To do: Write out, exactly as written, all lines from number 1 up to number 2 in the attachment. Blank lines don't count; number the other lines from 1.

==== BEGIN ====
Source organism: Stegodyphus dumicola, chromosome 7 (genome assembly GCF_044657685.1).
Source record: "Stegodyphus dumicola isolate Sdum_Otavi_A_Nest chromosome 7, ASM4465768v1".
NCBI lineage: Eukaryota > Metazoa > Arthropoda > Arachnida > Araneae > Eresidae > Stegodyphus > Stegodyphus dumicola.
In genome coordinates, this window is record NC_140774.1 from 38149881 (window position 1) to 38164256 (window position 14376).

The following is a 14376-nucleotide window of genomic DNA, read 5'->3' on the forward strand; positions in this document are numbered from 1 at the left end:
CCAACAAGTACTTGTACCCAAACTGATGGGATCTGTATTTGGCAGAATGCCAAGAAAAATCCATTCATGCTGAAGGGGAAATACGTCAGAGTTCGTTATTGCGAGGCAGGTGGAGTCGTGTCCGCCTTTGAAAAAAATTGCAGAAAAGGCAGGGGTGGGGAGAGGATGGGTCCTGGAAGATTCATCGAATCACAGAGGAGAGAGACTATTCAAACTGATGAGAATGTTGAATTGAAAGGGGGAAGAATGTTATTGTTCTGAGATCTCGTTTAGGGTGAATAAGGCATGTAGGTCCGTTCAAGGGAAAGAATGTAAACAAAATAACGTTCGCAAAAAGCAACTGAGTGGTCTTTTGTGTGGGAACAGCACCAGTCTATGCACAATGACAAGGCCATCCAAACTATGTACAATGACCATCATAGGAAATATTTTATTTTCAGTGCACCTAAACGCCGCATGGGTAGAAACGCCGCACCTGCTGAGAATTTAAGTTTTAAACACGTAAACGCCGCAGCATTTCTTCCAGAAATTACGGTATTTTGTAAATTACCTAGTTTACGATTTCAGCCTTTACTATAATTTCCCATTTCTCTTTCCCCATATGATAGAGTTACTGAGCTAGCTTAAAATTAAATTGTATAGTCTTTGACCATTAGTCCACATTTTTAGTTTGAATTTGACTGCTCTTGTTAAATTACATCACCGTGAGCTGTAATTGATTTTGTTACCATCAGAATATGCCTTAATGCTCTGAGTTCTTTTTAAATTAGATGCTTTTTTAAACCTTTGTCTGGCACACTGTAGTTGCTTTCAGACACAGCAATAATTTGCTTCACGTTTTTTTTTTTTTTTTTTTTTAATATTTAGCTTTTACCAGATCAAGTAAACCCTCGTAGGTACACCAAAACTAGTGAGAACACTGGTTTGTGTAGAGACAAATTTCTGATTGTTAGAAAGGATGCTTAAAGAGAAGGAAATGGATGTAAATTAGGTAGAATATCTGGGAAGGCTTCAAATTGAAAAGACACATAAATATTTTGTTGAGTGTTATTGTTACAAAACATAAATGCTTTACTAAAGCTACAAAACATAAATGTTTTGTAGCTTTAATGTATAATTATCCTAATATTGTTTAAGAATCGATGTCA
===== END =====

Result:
Source organism: Stegodyphus dumicola, chromosome 7 (genome assembly GCF_044657685.1).
Source record: "Stegodyphus dumicola isolate Sdum_Otavi_A_Nest chromosome 7, ASM4465768v1".